nep-ind New Economics Papers
on Industrial Organization
Issue of 2006‒07‒28
one paper chosen by
Kwang Soo Cheong
Johns Hopkins University

  1. Are internet prices sticky? By Patrick Lunnemann; Ladislav Wintr

  1. By: Patrick Lunnemann (Banque Central du Luxembourg, 2, boulevard Royal, L-2983 Luxembourg, Luxembourg.); Ladislav Wintr (Clark University, Worcester, MA 01610, United States.)
    Abstract: This paper studies the behaviour of Internet prices. It compares price rigidities on the Internet and in traditional brick-and-mortar stores and provides a cross-country perspective. The data set covers a broad range of items typically sold over the Internet.It includes more than 5 million daily price quotes downloaded from price comparison web sites in France, Germany, Italy, the UK and the US. The following results emerge from our analysis. First, and contrary to the recent findings for common CPI data, Internet prices in the EU countries do not change less often than online prices in the US. Second, prices on the Internet are not necessarily more flexible than prices in traditional brick-and-mortar stores. Third, there is substantial heterogeneity in the frequency of price change across shop types and product categories. Fourth, the average price change on the Internet is relatively large, but smaller than the respective values reported for CPI data. Finally, panel logit estimates suggest that the likelihood of observing a price change is a function of both state- and time-dependent factors. JEL Classification: E31; L11.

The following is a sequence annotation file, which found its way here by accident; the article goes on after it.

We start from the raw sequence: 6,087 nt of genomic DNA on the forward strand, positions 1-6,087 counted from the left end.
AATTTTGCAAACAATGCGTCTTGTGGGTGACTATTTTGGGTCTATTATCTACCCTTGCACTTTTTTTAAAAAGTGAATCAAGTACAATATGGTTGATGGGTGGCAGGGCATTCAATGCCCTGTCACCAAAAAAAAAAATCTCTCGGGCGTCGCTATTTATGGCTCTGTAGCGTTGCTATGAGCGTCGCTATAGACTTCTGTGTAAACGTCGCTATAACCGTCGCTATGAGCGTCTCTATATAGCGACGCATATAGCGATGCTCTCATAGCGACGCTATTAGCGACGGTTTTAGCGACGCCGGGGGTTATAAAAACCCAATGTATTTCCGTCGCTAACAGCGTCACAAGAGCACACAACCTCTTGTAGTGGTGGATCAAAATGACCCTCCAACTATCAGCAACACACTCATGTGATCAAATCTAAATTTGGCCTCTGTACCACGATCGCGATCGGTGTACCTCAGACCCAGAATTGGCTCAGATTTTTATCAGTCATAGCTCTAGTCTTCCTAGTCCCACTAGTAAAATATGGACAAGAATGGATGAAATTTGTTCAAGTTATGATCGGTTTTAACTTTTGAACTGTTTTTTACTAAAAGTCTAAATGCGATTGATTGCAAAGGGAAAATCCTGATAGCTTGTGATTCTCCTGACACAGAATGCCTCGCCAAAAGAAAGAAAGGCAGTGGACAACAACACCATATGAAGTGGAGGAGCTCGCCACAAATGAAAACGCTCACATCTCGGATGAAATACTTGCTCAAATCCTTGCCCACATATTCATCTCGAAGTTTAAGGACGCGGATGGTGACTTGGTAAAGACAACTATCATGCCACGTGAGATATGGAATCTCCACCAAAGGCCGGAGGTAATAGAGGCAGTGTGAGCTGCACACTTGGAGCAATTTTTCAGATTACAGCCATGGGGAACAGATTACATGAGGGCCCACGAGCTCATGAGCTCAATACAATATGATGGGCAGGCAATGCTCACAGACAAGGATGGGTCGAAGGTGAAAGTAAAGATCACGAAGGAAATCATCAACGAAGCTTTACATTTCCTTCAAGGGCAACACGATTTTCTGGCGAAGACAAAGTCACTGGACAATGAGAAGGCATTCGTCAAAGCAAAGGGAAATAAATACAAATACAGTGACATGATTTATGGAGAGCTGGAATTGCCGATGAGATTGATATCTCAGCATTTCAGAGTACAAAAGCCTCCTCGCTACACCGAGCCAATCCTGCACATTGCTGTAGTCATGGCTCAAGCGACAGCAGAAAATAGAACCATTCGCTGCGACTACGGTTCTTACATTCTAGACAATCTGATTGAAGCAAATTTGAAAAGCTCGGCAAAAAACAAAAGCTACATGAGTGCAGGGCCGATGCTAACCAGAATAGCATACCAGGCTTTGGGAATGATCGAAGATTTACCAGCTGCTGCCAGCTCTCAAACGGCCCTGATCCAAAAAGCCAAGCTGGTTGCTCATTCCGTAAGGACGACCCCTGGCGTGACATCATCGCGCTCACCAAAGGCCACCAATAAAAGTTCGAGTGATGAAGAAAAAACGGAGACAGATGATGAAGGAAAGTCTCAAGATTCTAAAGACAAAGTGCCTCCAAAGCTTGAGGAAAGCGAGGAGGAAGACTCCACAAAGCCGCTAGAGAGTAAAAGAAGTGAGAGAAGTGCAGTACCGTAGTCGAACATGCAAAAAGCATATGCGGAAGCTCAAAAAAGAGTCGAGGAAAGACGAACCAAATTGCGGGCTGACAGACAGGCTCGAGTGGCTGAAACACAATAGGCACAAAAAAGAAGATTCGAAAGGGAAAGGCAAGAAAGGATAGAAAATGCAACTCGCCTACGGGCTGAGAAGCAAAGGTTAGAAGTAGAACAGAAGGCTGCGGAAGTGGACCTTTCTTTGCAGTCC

Keywords: Price stickiness; Internet; price setting behaviour.
    Date: 2006–06
    URL: http://d.repec.org/n?u=RePEc:ecb:ecbwps:20060645&r=ind

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